In need of architects to collaborate with her on the gut renovation of her family’s Cobble Hill home, landscape designer Julie Farris hired Brooklyn firm Khanna Schultz, a member of the Remodelista Architect and Designer Directory. Occupying the two upper floors of a Brooklyn townhouse, the project has a rooftop garden as its crowning glory. Vrinda Khanna and Robert Schultz, founding partners of Khanna Schultz, are available for the next 48 hours to answer any and all questions. Ask away!
Longtime admirers of Farris’s firm XS Space, Vrinda Khanna and Robert Schultz were delighted when she asked them to take on the renovation of the two floors, a total of 2,700 square feet. As one might suspect, the starting point was the elevated garden Farris was planning to build–and its location gave the architects an opportunity to “turn things upside down”: “Placed on the top floor, the public living spaces became a natural extension of the rooftop landscape, while the private realm lives below on the second floor, which is the entry level into the apartment,” says Khanna. “We developed our ideas for the top floor as Julie was designing the rooftop, and we began to see the interior as a landscape as well.”
Photography by Antoine Bootz.
Above: The clients wanted a contemporary, light-filled space that was as open as possible. On the top floor, the architects responded by visually lightening the structural stair wall by turning it into a floating art wall. They then removed all of the perpendicular walls because they weren’t structural, allowing an unbroken vista from one end of the townhouse to the other. “Keeping the upper floor open from front to back without partitions was a critical early decision,” Khanna says. “Even the stair is open and sculptural, bringing in light from above and allowing views to pass through.”
Above: Situated at the back of the townhouse, the dining area is divided from the den by an oversized sliding barn door that, when open, allows the two rooms to flow into each other.
Above: The kitchen occupies the middle zone of the interior landscape, between the dining area and the living area. Blown glass Pistil Pendants by Alison Berger hang over the sink in the long island.
Above: The kitchen cabinets were custom made by New Jersey Hardwoods (introduced to the architects by general contractor Showcase Construction), and are sprayed with an opaque catalyzed lacquer–a hardy finish. The island countertop is honed black Concordia, a type of schist stone, and the perimeter countertops and backsplash are Olympian Danby marble.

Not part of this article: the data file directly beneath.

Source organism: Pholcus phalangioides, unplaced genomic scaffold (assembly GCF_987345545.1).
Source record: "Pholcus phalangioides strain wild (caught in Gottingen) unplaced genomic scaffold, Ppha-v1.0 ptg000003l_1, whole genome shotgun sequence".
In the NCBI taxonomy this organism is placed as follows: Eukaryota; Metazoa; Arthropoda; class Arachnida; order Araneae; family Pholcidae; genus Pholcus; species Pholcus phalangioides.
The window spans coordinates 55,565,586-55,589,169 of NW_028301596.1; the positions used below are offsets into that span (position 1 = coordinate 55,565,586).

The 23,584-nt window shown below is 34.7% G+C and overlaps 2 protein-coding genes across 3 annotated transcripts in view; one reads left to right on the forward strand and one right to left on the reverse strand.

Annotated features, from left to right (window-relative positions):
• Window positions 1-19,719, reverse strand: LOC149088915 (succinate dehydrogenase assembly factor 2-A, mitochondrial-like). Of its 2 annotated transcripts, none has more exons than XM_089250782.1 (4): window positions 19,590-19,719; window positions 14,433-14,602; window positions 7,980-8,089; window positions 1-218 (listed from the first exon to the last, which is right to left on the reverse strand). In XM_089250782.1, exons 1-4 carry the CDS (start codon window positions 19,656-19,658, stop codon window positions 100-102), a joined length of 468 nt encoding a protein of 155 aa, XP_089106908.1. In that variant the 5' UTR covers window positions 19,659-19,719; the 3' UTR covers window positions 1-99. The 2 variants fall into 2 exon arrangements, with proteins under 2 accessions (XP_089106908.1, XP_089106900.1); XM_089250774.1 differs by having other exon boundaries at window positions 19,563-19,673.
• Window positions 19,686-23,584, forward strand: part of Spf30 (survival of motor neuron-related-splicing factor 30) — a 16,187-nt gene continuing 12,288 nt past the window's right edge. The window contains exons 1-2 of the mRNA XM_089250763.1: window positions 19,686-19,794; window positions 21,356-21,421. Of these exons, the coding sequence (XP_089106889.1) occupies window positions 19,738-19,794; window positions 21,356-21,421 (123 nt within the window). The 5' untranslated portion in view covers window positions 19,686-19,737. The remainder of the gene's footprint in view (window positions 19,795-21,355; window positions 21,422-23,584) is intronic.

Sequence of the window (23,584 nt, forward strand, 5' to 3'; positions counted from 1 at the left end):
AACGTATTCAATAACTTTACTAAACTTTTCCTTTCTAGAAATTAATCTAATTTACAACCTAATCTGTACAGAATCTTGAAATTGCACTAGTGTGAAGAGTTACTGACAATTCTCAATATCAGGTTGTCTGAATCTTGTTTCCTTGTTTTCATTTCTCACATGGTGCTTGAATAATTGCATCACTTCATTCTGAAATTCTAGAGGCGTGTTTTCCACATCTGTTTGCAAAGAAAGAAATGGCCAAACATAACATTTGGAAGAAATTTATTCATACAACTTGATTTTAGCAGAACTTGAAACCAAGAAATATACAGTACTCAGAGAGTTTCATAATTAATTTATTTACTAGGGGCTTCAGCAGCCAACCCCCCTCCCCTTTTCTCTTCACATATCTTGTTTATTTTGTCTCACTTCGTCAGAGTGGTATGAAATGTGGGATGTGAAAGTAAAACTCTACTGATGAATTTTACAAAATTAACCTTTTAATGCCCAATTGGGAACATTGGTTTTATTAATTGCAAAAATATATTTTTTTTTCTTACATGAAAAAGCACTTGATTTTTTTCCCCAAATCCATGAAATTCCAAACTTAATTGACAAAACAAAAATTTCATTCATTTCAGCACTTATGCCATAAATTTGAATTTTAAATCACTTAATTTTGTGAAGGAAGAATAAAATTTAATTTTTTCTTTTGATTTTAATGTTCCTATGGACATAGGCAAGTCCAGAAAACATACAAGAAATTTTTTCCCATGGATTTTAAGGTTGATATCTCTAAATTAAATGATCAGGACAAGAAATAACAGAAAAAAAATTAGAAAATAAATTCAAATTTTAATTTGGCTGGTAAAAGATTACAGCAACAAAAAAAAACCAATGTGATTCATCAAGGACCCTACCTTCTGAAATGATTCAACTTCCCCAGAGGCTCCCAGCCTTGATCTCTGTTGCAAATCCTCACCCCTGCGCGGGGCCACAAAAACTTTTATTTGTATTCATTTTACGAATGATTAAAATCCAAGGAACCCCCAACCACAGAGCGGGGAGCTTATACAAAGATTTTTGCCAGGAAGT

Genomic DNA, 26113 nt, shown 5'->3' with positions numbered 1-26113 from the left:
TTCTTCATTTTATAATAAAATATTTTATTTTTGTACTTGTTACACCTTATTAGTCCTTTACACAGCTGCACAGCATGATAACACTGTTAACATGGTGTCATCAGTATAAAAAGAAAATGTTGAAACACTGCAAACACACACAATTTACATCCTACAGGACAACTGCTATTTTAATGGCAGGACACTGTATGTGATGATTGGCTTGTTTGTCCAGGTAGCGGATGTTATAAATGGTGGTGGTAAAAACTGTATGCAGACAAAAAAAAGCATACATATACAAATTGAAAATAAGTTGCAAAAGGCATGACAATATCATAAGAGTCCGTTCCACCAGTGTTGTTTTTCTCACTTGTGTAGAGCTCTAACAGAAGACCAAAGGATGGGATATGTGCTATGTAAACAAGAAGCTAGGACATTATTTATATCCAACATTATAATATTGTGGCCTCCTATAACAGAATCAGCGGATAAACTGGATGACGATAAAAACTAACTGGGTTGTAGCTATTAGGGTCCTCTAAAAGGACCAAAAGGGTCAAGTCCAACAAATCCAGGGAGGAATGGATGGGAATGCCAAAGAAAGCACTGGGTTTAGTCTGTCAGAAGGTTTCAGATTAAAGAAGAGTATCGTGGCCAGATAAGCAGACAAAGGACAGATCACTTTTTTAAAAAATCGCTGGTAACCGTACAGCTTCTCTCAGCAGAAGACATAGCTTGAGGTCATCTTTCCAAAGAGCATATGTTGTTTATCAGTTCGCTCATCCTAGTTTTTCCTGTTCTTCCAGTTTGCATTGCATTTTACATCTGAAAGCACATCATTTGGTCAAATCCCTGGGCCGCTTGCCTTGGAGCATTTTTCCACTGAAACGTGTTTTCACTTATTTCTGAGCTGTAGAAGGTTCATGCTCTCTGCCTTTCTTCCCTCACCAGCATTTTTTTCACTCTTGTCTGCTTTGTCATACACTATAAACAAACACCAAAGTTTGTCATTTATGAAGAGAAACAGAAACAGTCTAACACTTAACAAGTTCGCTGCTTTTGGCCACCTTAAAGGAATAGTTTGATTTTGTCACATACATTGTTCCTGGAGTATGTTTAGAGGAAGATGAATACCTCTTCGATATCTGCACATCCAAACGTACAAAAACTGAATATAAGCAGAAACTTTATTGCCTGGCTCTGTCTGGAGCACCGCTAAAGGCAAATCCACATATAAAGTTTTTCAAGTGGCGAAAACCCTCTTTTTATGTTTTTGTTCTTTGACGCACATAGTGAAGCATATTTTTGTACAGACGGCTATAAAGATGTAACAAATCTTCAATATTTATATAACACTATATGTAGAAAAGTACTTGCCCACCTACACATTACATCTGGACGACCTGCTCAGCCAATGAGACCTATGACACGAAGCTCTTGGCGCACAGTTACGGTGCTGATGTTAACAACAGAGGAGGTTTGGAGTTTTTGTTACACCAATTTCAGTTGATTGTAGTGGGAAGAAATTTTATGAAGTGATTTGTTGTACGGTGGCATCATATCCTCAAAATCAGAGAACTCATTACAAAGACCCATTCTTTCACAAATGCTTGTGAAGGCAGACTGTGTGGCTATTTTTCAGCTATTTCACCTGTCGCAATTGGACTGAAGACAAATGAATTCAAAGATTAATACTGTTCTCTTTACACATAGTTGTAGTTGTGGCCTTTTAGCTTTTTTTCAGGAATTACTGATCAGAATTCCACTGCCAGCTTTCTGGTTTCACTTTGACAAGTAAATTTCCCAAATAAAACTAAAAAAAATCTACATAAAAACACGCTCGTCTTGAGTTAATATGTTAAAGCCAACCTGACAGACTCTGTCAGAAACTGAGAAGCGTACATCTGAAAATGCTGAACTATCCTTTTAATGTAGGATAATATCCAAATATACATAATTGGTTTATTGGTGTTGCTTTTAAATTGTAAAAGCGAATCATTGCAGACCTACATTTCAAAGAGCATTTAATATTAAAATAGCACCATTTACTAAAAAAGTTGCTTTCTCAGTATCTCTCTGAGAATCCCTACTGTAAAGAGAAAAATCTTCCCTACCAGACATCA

Above: Throughout the project, the design employs a limited palette of materials, all of which were selected for their inherent beauty and texture. The same recycled wood used for the sliding barn door appears in the living area as a built-in bench (with storage) under the windows. Meanwhile, the Concordia hearth, which extends across the room on either side of the fireplace, harks back to the kitchen island countertop.
Above: Detailed as a floating object, the stair leads to the rooftop garden. The architects animated the stair wall by slotting a a bookshelf into it.
Above: Julie Farris designed her rooftop to function as her family’s backyard, a relaxed outdoor space that she and her husband can enjoy with their children. Keep an eye out: next month, Gardenista will be fully exploring Farris’s urban landscape.
Above: The stairs between the second and third floors are more solid and built-in. In the private realm on the second floor, a sliding barn door closes off the rooms from visibility and noise. “The barn door slides with ease because of the heavy-duty hardware we selected,” says Khanna.
Above: In the master bedroom, a minimalist and discrete slot diffuser houses the HVAC system.
Above: A bright palette is introduced in the children’s room.
Above: The architects detailed the cabinetry in the bathroom to be similar to the kitchen millwork. “We try to use a design language that continues throughout the various spaces, tying them together,” says Khanna. “Our feeling is that this unifies the design and creates a tranquil space.” The vanity top is made from Corian and the floors are green cleft slate.
Above: The apartment’s entry vestibule is at street level.
Above: The corner townhouse has two entrances on separate sides of the building. The entry to the project is at the front of the building.
Above: A view of the entry stairs before construction.
Above: The area on the third floor where the kitchen now sits.
Above: A view toward what is now the dining room. “The building was in poor condition and all the original details had been stripped,” says Khanna. “This gave us the freedom to start over.”
Above: The third floor (top level) of the project is oriented to the roof garden and devoted to the public rooms.
Above: The bedrooms and bathrooms are on the second floor (lower level).
For more design insight from members of the Remodelista Architect/Designer Directory, have a look at all our Architect Is In posts. Want to delve into roof gardens? Go to Gardenista to learn about green roofs in Hardscaping 101 (and have a look at A Green Roof with Wildflowers). Also don’t miss How to Make the Most of Your Urban Garden (Hint: Use the Roof Too).